LemonShark Poké – a California-based chain centered on the Hawaiian salad of raw, cubed fish marinated in soy sauce and sesame oil – opened two months ago in Clayton, serving fast-casual build-your-own poké bowls and burrito-style rolls, as well as a selection of hot dishes and small bites.

This location marks the chain’s Missouri debut and its 18th overall. Running it is franchise owner Lauren Adler, a St. Louis native who saw the poké trend explode on the West Coast while working as a beer representative for a few craft breweries in California.

“I just saw poké everywhere there and wanted to bring it back to St. Louis,” says Adler. “There weren’t any here when I started the process to open this franchise two years ago. It took a little longer than expected, but we are finally open.”

LemonShark Poké occupies a (mostly) brand-new building completed in 2017. The dining area of its approximately 2,100 square feet seats 64, with a walk-up ordering counter. The modern design includes a drop ceiling and such piscatorial décor as a scalelike accent wall.

“Lemon sharks don’t eat just anything – they only eat the finest fish,” Adler says, explaining the meaning behind the restaurant’s name. “It’s multifaceted, in that they also stick together in groups, like a community that comes together to eat.”

Adler describes poké, which means “to cut,” as a Hawaiian cuisine that’s essentially deconstructed sushi. Build-your-own options constitute the most popular way to enjoy the eatery’s specialty, albeit with signature options also available. The Maui Heat Wave, for example, comes with spicy tuna and salmon, cucumber salad, avocado, serrano chili, green onion, carrot, crispy garlic, ginger, spicy ponzu (a Japanese sauce typically comprising rice vinegar, fish flakes, sweet sake, citrus juice and, often, soy sauce) and spicy mayo.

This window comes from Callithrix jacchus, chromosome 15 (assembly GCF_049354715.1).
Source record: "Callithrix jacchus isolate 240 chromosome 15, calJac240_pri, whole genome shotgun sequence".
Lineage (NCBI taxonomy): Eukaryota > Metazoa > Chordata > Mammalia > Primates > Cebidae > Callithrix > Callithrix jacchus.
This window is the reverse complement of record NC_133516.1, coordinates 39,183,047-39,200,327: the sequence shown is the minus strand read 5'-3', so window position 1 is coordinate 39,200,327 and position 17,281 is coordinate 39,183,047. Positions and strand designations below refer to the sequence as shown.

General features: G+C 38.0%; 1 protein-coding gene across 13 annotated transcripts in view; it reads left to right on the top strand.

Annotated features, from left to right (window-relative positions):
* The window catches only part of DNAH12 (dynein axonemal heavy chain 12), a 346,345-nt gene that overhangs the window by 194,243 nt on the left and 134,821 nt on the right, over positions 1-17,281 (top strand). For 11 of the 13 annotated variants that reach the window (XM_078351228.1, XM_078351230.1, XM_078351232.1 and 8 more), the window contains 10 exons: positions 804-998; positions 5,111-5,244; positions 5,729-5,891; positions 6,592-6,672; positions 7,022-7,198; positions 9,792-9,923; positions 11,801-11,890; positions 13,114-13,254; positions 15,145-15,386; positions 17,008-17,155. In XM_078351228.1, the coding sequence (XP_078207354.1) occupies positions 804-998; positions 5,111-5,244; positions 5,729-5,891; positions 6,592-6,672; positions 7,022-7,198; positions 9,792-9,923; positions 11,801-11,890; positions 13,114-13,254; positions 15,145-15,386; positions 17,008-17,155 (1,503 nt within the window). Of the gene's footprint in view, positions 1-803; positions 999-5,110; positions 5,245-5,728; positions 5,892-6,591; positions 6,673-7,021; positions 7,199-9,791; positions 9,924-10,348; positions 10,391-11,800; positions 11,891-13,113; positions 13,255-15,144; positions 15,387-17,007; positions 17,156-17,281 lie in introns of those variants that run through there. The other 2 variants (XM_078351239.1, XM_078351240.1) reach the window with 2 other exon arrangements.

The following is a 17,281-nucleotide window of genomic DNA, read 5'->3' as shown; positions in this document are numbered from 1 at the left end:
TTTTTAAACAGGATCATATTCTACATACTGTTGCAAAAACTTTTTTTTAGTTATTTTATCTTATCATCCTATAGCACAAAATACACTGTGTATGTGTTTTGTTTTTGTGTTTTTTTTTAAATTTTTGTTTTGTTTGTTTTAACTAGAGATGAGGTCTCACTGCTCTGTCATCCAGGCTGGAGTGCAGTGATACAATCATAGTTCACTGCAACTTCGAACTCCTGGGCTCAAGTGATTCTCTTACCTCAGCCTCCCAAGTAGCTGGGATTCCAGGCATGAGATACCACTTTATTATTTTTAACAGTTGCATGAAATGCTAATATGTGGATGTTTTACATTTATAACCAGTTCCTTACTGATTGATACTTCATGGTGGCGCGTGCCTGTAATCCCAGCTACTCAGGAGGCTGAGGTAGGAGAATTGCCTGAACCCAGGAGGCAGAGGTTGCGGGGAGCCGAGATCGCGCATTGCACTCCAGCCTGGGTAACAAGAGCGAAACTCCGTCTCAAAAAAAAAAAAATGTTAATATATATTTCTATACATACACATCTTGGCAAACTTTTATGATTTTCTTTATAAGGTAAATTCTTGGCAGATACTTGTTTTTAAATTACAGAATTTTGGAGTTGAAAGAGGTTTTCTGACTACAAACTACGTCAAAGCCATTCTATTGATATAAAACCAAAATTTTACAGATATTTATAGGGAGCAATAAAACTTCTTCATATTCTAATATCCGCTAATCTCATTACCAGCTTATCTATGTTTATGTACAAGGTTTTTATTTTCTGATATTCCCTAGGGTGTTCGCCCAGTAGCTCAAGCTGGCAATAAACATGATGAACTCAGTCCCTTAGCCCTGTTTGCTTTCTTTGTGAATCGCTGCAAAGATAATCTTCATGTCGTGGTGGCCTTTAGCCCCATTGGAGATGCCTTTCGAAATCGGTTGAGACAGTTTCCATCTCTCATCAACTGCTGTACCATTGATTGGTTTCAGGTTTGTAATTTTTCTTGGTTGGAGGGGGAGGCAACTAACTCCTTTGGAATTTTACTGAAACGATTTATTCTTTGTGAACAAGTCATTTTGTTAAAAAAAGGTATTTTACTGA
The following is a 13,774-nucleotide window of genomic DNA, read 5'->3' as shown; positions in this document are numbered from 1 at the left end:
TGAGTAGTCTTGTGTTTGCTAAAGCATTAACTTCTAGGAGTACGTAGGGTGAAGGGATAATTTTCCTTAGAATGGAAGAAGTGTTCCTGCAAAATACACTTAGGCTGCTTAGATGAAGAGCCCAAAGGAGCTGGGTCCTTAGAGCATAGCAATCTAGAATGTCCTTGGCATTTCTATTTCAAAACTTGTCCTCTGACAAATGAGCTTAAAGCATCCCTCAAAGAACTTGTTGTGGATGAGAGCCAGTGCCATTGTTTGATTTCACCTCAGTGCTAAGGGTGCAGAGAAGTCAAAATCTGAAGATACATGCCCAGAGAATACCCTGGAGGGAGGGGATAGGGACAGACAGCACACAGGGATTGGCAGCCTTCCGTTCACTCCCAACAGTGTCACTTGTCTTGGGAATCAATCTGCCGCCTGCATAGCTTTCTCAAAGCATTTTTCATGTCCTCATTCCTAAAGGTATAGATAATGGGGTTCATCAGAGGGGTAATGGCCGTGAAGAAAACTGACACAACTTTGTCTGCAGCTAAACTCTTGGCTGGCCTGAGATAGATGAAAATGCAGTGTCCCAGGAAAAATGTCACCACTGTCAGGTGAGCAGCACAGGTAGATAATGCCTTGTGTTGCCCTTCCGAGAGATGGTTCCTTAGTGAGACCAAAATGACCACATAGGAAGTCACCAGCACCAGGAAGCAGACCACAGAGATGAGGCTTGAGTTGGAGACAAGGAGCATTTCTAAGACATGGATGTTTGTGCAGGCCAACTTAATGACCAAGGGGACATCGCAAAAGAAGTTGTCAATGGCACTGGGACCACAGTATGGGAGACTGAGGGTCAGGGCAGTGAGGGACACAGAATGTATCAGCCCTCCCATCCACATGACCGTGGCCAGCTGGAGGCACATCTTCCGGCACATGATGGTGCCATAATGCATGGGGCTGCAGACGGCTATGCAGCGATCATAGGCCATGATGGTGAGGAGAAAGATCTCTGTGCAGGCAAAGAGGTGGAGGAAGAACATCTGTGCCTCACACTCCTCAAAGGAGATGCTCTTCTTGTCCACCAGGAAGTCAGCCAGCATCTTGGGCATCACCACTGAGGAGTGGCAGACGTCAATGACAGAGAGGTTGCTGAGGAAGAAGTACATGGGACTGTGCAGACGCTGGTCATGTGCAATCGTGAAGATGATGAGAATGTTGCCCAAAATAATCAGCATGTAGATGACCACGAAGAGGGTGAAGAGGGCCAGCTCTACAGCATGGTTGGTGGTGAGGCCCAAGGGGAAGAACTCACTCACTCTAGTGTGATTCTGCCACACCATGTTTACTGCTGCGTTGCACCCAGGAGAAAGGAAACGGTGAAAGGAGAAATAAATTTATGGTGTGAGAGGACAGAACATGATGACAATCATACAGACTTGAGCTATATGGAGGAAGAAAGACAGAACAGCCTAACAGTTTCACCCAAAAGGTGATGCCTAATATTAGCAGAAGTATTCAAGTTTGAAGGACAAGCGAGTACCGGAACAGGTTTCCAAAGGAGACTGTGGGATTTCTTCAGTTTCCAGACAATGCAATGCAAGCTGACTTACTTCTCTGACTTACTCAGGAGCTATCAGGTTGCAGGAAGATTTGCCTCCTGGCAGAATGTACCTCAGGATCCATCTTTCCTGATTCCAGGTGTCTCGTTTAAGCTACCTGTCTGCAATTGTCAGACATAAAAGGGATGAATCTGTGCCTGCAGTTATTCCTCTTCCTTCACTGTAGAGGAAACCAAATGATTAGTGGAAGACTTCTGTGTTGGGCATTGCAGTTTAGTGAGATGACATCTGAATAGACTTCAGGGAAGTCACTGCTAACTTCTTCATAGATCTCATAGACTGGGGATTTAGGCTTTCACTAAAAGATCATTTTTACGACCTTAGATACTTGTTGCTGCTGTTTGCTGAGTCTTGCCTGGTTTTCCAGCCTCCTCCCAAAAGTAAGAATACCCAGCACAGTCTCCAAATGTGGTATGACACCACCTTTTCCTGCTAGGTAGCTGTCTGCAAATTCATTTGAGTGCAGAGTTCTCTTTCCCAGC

In addition to the proteins mentioned above, LemonShark Poké features numerous other options: ahi (tuna), spicy tuna, shrimp, salmon, spicy salmon, miso-glazed salmon, squid salad, octopus, herb tofu and vegan tuna (Ahimi, a proprietary substitute made from tomatoes in a soy glaze).

Customers can also customize everything from the toppings, the sauce and a crunchy element to the base, which includes one of Adler’s favorite options: black (“forbidden”) rice, which is high in fiber and antioxidants. All of those sound like divine dining choices before catching Angels in America from The Repertory Theatre of St. Louis.

Hot appetizers and entrées, which have an Asian-fusion influence, include teriyaki chicken, coconut shrimp, fried vegetable egg rolls and Spam musubi (a popular Hawaiian snack and lunch food comprising a slice of grilled Spam atop a rice block, wrapped with seaweed). To drink, guests can choose from fountain sodas from the PepsiCo brand Stubborn Soda, coconut water, house-made lemonade, beer, sake and more, with wine available in the future.

LemonShark Poké, 33 N. Central Ave., Clayton, 314-300-8890, lemonsharkpoke.com